After an illustrious 34-year career marked by the investigation of high-profile serial killer cases, Hank Idsinga, the commander of the Toronto Police Service’s homicide unit, has officially announced his retirement.
Dedication Beyond the Call
For Idsinga, the commitment to his role often meant abrupt early morning wake-up calls. “My alarm doesn’t go off at 4:15 in the morning,” he recently reflected to CP24.com. However, the journey to his leave of absence, which started a few weeks ago, was bittersweet. “It’s hard to walk away,” Idsinga admitted, “It’s a lifestyle change for me and for my family too.”
A Storied Career
Beginning his tenure with the force, Idsinga initially served as an officer in the 14th Division for a decade, later transferring to the 51st Division for five years. His expertise led him to the homicide unit in 2005. Notably, his first partner was none other than former police chief Mark Saunders.
The pinnacle of Idsinga’s career, however, was his investigation into serial killer Bruce McArthur. “McArthur is certainly the most high-profile case I’ve ever been involved in,” Idsinga shared. McArthur’s case in 2018 was so extensive that it became Idsinga’s full-time job, requiring him to work closely with both the public and the media.
Notable Cases and Their Impact
By 2019, Bruce McArthur pleaded guilty to the murder and dismemberment of eight men over a span of seven years. Idsinga described the McArthur investigation as a “career-defining” case. In a touching gesture, a friend of Andrew Kinsman, McArthur’s last victim, reached out to Idsinga after learning about his retirement. The message thanked him and the investigative team for their relentless pursuit of justice.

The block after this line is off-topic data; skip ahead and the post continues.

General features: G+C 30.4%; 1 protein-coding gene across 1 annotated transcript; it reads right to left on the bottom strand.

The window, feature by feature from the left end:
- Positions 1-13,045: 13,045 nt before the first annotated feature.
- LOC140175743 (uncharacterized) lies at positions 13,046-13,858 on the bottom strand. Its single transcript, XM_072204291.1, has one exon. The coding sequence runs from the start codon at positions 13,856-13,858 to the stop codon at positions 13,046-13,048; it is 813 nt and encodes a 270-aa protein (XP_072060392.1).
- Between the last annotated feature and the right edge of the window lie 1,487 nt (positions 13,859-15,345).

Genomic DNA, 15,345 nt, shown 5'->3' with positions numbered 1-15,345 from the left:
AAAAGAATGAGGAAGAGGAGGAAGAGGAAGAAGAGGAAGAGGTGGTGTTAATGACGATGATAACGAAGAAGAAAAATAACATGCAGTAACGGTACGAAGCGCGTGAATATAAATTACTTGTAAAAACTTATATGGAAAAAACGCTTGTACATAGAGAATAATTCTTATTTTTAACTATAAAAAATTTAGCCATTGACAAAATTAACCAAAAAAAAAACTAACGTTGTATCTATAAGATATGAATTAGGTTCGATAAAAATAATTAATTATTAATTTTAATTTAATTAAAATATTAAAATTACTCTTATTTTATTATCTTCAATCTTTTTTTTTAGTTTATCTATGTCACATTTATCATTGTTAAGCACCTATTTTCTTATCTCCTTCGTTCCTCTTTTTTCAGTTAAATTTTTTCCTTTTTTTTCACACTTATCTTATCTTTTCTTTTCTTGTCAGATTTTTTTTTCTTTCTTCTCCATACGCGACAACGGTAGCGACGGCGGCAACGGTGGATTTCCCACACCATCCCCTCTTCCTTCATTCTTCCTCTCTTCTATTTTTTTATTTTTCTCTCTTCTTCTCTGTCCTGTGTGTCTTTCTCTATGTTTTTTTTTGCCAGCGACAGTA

Beyond the McArthur case, Idsinga’s experience in the unit had him investigate another serial killer, Mark Moore, in 2010. Moore, an aspiring rapper, murdered four people in a 75-day killing spree. Idsinga noted the rarity of such investigations, stating, “I don’t think anyone starts their law enforcement career, or even their homicide career, thinking they’ll ever be involved in something like this. And I ended up being involved in two cases like that.”
Legacy and Moving Forward
Idsinga’s dedication to his field transcends his retirement. He continues to give presentations on lessons from the McArthur investigation to other police services in Ontario. Additionally, he plans to teach at Humber College, imparting knowledge in both the forensic identification and police foundations programs.
Reflecting on the performance of the homicide unit under his leadership, Idsinga mentioned that they achieved their highest case resolution rate in over two decades in 2022, exceeding 80%. He expressed optimism about future investigative methods, particularly the growing utilization of genetic genealogy, a technique credited with solving decades-old cases.
While the 4 a.m. alarms might not be missed, Idsinga did express a sentiment of nostalgia for the camaraderie. “I will definitely miss the people I work with. I use this term “working with” very specifically. I’m not a big advocate of the hierarchical structure,” he mentioned.
As he turns the page on this chapter, Idsinga, an ardent road cyclist, looks forward to charity bike rides, teaching opportunities, and overdue home renovations. “I’m going to enjoy my retirement,” he remarked with a smile, “I neglected renovations around the house for 20 years.”